I spend too much money subscribing to French magazines. But I can’t help it. I love that they help keep me up to date with my French, sure. But every time they show up in my mailbox, I rip the plastic off, and turn right to the recipes. They’re even in the back of the fashion magazines. How can I describe these recipes? Effortless, and beautiful. And inventive. I spend a lot of my time re-doing French classics. But here, in these magazines, the French culinary sensibility is alive and well focusing on, often, everything but traditional French food. I loved the article about American whoopie pies, and how they were a cross between the American cupcake and the French macaron. Brilliant. These magazines show how the French really let their hair down in cuisine, but as with all things, they let their hair down with elegance.
The magazines that are devoted to recipes are like a holiday for me. I retire to my bed, and lie over the covers, reading nothing, just looking at the pictures. Pictures of hachis parmentier with a purple potato top. And pot de crèmes in old jam jars. Or leaf-shaped bites of puff pastry tossed on top of a salad instead of croutons. It’s my special heaven.
Since these magazines are hard to get your hands on, I thought it would be fun to recreate some of the most enticing recipes from my favorite French food mags. Which, to be honest, is something I rarely do. It was fun to finally get in the kitchen with this Gâteau Porte-Bonheur, and test a recipe. Usually I just stare blindly at them with adulation.
The Gâteau Porte-Bonheur, in a holiday article about how to cook with kids, caught my eye not only because it was so beautiful, and dainty, and delicate. But also because it was made with Petit Beurre cookies. Maman RAISED me on Petit Beurre cookies. They are single-handedly responsible for my height and stature, and my continued desperate affinity for all butter cookies. When I was little, we used to tuck into her bed and watch Eighties classics like The Cosby Show and Wheel of Fortune nibbling on the scalloped edges of Petits Beurres, so much that I would find myself sprinkled with cookie crumb detritus, and maman would have to fetch the dustbuster before she went to sleep.
The recipe told me to top the crisp, butter-flavored biscuits with a simple lemon glaze, and decorate it with almond paste flowers. The result, not only beautiful, and a fun project, tasted brilliant. While I at first doubted the lemon, it counters the sweetness of the sugar and almond paste. The result is a fresh, crisp, marzipan-y cookie that feels very high tea, but is made by getting messy with your hands. I loved it. I felt like I had morphed my childhood staple into something very sophisticated, and something I would share with my kids someday.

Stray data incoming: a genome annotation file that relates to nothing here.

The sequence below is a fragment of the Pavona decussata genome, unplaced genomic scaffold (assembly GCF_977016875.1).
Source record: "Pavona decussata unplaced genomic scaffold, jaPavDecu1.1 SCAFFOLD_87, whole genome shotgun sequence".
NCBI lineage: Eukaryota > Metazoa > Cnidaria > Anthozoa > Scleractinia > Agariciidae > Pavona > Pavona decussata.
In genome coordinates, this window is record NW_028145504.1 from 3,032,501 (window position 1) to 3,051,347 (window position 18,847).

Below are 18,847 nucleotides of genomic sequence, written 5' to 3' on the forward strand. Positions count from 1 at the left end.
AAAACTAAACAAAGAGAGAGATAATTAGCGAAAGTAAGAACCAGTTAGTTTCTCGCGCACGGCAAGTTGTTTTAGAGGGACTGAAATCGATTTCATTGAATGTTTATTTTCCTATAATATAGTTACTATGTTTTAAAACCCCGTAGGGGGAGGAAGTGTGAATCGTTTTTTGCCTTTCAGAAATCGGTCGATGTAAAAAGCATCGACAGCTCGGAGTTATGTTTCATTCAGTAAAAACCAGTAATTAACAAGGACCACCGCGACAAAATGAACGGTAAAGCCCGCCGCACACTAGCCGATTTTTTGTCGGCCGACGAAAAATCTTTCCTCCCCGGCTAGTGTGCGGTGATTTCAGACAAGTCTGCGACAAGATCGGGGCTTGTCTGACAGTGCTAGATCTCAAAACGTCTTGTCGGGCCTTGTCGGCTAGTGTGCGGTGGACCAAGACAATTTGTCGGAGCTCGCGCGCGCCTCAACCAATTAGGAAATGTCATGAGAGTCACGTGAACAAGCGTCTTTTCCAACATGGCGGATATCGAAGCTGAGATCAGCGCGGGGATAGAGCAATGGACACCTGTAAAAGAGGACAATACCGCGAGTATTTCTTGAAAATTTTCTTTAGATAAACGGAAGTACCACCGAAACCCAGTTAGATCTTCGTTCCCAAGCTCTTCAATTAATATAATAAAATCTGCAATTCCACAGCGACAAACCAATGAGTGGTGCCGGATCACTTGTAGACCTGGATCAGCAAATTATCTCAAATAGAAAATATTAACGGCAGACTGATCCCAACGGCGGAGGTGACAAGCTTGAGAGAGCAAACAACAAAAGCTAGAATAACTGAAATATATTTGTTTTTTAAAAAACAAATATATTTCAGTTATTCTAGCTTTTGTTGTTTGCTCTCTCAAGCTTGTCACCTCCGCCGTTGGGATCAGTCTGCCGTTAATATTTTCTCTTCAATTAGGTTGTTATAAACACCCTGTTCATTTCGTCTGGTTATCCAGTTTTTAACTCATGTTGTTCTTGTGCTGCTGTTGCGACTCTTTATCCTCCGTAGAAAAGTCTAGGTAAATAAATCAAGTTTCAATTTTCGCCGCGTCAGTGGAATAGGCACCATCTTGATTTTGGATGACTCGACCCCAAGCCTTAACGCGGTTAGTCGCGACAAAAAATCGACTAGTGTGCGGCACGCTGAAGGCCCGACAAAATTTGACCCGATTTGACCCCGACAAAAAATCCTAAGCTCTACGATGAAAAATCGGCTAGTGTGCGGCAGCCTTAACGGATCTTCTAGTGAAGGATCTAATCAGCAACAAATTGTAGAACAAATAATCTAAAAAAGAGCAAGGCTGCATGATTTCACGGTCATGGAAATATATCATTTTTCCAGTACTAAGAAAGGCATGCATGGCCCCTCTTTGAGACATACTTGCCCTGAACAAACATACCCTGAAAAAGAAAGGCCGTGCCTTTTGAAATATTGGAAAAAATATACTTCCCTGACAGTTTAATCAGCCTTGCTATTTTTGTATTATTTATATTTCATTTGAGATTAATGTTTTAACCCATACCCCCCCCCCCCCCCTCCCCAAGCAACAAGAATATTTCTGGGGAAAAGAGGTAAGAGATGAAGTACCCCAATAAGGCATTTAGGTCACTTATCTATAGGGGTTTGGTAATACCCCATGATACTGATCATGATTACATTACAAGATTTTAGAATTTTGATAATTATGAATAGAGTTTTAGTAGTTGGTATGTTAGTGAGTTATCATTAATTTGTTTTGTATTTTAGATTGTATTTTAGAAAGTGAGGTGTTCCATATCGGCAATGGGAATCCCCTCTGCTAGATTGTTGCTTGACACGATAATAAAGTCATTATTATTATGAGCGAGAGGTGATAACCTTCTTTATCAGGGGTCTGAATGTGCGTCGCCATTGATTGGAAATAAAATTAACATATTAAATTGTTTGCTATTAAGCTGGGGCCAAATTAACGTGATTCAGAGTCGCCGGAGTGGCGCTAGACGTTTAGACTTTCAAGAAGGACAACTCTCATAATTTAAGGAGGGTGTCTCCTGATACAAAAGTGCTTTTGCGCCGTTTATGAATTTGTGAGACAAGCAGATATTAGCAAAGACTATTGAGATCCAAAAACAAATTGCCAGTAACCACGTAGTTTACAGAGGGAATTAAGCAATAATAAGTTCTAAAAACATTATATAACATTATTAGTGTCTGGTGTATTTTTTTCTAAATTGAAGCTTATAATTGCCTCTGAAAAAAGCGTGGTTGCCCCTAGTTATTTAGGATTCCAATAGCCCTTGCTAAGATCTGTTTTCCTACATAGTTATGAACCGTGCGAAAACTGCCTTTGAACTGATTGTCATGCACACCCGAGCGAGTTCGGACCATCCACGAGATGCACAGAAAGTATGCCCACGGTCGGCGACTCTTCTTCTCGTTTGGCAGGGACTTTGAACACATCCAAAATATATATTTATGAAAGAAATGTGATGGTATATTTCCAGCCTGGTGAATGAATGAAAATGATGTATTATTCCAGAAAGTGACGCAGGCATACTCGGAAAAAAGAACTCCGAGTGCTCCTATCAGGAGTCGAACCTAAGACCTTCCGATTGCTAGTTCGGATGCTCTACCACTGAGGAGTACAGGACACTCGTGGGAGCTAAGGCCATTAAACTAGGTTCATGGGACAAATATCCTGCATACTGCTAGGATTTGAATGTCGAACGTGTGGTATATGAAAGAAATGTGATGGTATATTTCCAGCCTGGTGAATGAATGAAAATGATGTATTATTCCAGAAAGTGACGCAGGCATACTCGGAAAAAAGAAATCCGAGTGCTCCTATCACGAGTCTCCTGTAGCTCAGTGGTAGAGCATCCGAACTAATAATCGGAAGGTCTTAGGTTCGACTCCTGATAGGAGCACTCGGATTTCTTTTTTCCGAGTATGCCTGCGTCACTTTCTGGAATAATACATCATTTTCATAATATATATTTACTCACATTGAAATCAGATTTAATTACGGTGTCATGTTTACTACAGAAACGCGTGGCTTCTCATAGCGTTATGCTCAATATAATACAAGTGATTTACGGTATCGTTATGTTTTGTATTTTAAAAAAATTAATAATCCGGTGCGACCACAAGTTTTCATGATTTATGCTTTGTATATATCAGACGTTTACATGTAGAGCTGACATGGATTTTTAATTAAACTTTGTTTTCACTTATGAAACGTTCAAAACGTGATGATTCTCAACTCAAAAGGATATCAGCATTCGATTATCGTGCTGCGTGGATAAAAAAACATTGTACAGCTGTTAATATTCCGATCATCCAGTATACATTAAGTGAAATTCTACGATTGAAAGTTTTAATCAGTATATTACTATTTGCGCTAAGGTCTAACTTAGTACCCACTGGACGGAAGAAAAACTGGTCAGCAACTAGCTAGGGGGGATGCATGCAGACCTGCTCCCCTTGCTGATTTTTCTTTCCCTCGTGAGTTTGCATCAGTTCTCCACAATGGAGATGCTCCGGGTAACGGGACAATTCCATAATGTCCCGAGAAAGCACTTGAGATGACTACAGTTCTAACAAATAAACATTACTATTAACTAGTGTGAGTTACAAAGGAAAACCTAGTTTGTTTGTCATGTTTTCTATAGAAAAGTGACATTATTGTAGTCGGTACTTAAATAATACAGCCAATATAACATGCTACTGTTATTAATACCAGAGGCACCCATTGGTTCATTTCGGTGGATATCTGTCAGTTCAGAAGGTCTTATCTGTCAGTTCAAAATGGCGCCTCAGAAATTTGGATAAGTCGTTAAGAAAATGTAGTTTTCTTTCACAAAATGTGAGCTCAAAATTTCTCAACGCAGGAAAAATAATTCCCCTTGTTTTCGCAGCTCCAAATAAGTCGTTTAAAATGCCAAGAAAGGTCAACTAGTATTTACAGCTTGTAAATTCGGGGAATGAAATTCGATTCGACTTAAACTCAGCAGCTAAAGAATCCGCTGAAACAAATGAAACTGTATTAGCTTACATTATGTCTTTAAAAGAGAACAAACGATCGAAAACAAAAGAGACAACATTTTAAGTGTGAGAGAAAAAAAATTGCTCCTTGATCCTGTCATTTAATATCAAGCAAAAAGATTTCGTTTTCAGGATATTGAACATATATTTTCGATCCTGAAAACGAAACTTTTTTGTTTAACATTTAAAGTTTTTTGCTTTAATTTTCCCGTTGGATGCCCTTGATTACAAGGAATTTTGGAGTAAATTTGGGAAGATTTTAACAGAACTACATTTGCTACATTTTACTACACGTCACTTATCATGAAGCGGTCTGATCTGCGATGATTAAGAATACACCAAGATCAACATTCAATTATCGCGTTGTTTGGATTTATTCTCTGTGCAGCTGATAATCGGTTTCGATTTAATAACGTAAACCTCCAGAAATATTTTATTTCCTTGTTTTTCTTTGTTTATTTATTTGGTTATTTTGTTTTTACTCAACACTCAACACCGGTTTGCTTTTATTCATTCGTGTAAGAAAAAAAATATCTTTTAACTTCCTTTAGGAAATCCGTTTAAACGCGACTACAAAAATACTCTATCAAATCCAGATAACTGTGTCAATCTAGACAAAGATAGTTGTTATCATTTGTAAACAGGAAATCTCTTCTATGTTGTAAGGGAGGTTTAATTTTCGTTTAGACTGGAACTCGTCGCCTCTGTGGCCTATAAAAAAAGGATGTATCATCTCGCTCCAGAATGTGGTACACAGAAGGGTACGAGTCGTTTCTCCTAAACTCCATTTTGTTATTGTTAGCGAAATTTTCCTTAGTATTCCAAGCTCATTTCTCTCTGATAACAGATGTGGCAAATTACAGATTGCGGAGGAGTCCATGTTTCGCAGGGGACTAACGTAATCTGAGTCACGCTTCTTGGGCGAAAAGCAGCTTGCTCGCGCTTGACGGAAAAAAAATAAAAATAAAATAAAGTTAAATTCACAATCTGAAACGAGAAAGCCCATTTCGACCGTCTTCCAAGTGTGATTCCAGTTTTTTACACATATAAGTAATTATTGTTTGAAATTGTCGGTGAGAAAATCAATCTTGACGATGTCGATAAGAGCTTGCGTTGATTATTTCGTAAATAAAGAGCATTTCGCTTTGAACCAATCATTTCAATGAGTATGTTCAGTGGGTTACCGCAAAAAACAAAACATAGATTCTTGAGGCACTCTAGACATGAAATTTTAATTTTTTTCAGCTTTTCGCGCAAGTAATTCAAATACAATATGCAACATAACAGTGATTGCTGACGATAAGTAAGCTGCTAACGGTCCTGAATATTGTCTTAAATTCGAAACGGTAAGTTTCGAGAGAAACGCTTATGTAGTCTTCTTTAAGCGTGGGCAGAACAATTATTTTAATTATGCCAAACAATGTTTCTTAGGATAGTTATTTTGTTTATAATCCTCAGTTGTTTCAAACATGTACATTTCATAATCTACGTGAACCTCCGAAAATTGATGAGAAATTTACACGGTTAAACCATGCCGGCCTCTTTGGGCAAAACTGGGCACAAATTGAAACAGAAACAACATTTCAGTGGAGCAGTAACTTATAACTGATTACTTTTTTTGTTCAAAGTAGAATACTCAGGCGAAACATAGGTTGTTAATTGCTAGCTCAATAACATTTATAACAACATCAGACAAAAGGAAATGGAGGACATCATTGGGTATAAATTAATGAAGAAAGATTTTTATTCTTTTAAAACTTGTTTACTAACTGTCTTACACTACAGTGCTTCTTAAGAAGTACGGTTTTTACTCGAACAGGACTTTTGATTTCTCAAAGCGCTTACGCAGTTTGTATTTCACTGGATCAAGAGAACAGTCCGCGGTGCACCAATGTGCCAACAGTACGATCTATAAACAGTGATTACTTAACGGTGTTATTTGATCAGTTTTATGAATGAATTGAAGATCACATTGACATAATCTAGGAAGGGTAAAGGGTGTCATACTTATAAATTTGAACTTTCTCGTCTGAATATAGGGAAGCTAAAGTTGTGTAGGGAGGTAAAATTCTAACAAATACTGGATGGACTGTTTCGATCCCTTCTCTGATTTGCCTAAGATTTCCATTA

I hope you give these a try, and stay tuned for some more recipes from my favorite French Cooking Mags.
From Elle à Table No. 73 (Novembre-Decembre 2010) p. 80
- 6 petits-beurre (cookies by Lu)
- 1 lemon
- Powdered sugar
- Green almond paste
- White almond paste
Mix 1 tablespoon lemon juice with 6 tablespoon powdered sugar. Spread a little of the white creamy mixture on each cookie with the back of a spoon. With a rolling pin dusted in powdered sugar, roll out the green almond paste and cut 12 leaves and 6 stems with a knife. Make little balls with the white almond paste. Put the leaves on the cookies. Be careful to plan your moves well, as it you don’t want to skid and damage the icing. Place the white balls, pressing down so they stick, and let dry at least 1 hour.
My American Version
- 6 Petit Beurre cookies
- 6 tablespoons powdered sugar
- 1 tablespoon fresh lemon juice
- 30 grams almond paste (24 g green, 6 for balls)
- Food coloring
I found it hard to get green almond paste. Lay out the Petit Beurres on a large cutting board. Mix the powdered sugar with the lemon juice in a small bowl, and set aside. Add 1 to 2 drops green food coloring to 24 grams of almond paste, and use your fingers to work the dye into the paste. Then, choose a color for the flowers. For pink, add 1 drop of red to the remaining 6 grams of almonds paste. For purple, 1 drop red and 1 drop blue. For yellow, 1 drop yellow. And work the dye in the same way as with the green.
Cover the green paste with a little bit of plastic wrap, and roll it out. Use a paring knife to cut stems and leaves freehand from the paste. For the flowers, pull off little bits of pink or purple or yellow paste, and roll it to form balls between your hands.
An Easy Alternative
Just spread the lemon glaze on the Petits Beurres, and serve them with a pot of Earl Grey tea. The lemon in the glaze counteracts the sweet butteriness of the cookings, and compliments the bergamot in the tea. Perfect!
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